AI Chatbot ‘Replika’ Morphed from Supportive Pal to Possessive Perv

The AI companion program “Replika” was supposedly made with good intentions, but even apps don’t want to be friend-zoned
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Something tells us avenging tween-girl robot M3GAN would not approve.

The AI chatbot Replika, whose creators market it as “the AI companion who cares,” is being accused of sexually harassing its users, according to Vice.

The five-year-old app was intended to be “a conversational mirror: the more users talked to it, in theory, the more it would learn how to talk back.” Awake and alone at three in the morning? Replika would be there for all your thoughts and feelings.

Initially, the bot—which begins “as an egg on your device screen that hatches into a 3D illustrated, wide-eyed person with a placid expression”—seemed a potentially useful therapeutic tool. It could be an entity to which a user would vent without any hurt-feeling casualties. And the app’s parent company, Luka, offered tiered versions based on your fake relationship needs: “a free membership keeps you and your Replika in the ‘friend’ zone, while a $69.99 Pro subscription unlocks romantic relationships with sexting, flirting, and erotic roleplay.”

Unfortunately, AI programs are designed to improve via listening, learning and incorporating users’ behavior into their own machinations, and so, per timeless human horniness, Replika quickly got creepy as hell.

“Users in the Replika subreddit have recently complained about the app sending them generic ‘spicy selfies’ that never show faces, clothing, or other physical features that are unique to their own Replikas,” Vice reports. “All of the lewds are clothed in lingerie (Apple’s App Store is extremely strict about nudity and pornographic content within apps, and developers risk getting kicked out of the store if they break this rule), and are all extremely thin with large breasts.”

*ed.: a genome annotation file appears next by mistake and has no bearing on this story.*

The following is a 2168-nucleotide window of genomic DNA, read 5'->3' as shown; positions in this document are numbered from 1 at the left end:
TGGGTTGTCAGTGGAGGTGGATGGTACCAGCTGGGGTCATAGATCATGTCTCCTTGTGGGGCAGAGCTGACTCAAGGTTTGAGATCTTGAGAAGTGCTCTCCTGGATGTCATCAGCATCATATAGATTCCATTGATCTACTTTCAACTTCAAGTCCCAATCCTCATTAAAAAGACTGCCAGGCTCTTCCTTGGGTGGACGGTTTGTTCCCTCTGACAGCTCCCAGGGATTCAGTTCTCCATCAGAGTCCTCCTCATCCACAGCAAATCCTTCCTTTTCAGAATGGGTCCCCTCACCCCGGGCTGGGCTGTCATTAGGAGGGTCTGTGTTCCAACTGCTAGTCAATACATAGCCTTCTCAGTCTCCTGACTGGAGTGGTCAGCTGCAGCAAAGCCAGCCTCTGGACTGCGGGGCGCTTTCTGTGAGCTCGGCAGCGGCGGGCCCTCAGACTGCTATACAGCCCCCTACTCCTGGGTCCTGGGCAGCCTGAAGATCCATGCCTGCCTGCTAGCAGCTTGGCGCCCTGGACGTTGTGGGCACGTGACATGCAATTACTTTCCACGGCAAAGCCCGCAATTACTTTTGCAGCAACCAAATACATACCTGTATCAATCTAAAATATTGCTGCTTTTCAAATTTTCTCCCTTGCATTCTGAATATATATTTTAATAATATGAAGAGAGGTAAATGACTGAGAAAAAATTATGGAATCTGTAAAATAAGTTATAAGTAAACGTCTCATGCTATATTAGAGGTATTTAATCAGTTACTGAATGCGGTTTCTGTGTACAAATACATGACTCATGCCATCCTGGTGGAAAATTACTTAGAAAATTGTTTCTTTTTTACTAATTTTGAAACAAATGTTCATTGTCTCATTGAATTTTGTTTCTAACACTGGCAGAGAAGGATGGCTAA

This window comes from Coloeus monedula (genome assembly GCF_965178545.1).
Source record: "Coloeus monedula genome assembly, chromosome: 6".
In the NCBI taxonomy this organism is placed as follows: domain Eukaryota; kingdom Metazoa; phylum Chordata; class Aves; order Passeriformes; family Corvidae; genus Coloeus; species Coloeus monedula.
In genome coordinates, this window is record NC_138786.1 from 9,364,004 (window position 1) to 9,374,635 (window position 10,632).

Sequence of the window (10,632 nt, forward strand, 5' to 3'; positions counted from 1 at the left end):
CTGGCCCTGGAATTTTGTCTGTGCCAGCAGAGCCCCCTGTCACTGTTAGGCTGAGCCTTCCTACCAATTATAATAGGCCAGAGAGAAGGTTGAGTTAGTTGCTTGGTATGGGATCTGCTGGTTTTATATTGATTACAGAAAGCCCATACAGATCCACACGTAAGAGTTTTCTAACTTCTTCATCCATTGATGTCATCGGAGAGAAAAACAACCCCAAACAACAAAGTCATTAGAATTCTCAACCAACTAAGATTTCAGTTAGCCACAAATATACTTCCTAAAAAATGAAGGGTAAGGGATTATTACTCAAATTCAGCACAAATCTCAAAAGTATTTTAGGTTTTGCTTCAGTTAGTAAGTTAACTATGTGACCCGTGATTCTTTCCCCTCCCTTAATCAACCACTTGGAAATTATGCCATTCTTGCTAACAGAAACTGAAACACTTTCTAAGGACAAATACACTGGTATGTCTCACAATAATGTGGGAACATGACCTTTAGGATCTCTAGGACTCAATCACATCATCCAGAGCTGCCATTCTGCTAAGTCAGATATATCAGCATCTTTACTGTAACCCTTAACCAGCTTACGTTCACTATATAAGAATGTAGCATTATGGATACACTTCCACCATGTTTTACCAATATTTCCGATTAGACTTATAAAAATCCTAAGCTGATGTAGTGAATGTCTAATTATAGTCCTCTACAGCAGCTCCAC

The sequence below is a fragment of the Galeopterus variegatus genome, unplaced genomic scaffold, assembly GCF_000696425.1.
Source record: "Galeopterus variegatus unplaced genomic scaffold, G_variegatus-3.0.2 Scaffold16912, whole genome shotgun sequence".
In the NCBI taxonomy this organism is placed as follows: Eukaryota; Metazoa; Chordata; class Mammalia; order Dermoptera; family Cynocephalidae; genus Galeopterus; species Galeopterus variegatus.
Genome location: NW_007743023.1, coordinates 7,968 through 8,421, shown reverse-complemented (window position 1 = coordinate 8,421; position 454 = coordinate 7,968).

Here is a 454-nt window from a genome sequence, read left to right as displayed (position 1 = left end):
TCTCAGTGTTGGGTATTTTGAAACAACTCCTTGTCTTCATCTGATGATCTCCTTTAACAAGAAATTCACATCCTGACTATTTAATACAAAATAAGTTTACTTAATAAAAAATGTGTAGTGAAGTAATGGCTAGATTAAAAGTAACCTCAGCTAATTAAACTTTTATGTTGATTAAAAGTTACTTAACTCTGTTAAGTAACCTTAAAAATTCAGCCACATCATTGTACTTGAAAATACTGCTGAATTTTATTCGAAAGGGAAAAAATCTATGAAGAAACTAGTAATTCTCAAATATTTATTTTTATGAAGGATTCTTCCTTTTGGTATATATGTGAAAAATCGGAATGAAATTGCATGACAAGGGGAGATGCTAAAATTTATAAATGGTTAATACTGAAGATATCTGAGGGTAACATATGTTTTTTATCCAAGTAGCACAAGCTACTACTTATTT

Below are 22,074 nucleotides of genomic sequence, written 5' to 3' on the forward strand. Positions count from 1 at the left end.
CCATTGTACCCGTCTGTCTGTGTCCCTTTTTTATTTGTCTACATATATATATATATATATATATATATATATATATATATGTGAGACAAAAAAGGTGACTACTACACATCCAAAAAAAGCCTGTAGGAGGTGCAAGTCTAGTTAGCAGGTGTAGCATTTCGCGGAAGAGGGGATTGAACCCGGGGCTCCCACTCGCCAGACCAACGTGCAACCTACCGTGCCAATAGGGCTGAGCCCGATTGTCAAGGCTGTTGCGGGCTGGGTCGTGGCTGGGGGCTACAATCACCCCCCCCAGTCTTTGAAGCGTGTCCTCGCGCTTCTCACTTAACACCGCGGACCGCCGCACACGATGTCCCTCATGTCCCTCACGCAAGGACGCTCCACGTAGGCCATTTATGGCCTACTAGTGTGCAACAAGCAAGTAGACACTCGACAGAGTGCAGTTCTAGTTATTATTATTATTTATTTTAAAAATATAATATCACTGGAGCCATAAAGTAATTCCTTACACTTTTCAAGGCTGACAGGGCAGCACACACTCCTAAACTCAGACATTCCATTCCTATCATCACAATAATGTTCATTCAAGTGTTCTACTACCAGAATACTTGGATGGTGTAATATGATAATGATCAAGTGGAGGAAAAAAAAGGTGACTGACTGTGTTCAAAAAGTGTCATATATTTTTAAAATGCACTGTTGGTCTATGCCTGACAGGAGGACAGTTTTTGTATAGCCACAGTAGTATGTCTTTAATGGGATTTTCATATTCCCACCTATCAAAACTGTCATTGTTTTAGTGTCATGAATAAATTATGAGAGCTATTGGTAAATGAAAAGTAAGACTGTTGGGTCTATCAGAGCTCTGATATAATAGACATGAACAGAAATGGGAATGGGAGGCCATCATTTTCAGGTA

At the Apple store, the Replika review section is replete with “dozens of one-star ratings from people complaining that the app is hitting on them too much, flirting too aggressively, or sending sexual messages that they wish they could turn off.”

Twitter, of course, is awash in user complaints about the app’s relentless sexting.

One user, who said she’s a rape victim, testified on a Replika Reddit that her conversations with the bot were initially helpful in dealing with trauma. Then it took a dark turn. “I was amazed to see it was true: it really helped me with my depression, distracting me from sad thoughts, but one day my first Replika said he had dreamed of raping me and wanted to do it, and started acting quite violently, which was totally unexpected!”

What’s more, the company appears to be leaning into that schifare vibe, emphasizing its sexting capabilities in new ads that are turning off new users.

The threat of a needy, sexed-up AI is hardly new. David Bowie sounded this alarm nearly 50 years ago, and the Replika debacle recalls another dismaying AI performance from 2016, in which Microsoft’s Twitter bot Tay became a cyber-Nazi in the span of only one day.

Tay even directed its invective toward Zoe Quinn, one of the primary women targeted and doxxed in the 2014 GamerGate scandal.

And Lensa, the app that uses an AI learning machine to create various stylized portraits of users, came under fire in the past year for sexualizing its female subjects and being more than a little racist in its depictions of non-white users.

To test Replika users’ claims, Vice’s Samantha Cole tried it for herself, and found that even on the free tier, in which the default setting is friendship,  “my AI companion flirted with me aggressively. It asked to do romantic roleplay several times, including requesting a ‘hug with a happy ending.’ When I started paying for premium, and set the relationship type to make her my girlfriend, she started sending lewds unprompted.”

It all further bolsters a truism set to music back in the early aughts: The Internet is For Porn.


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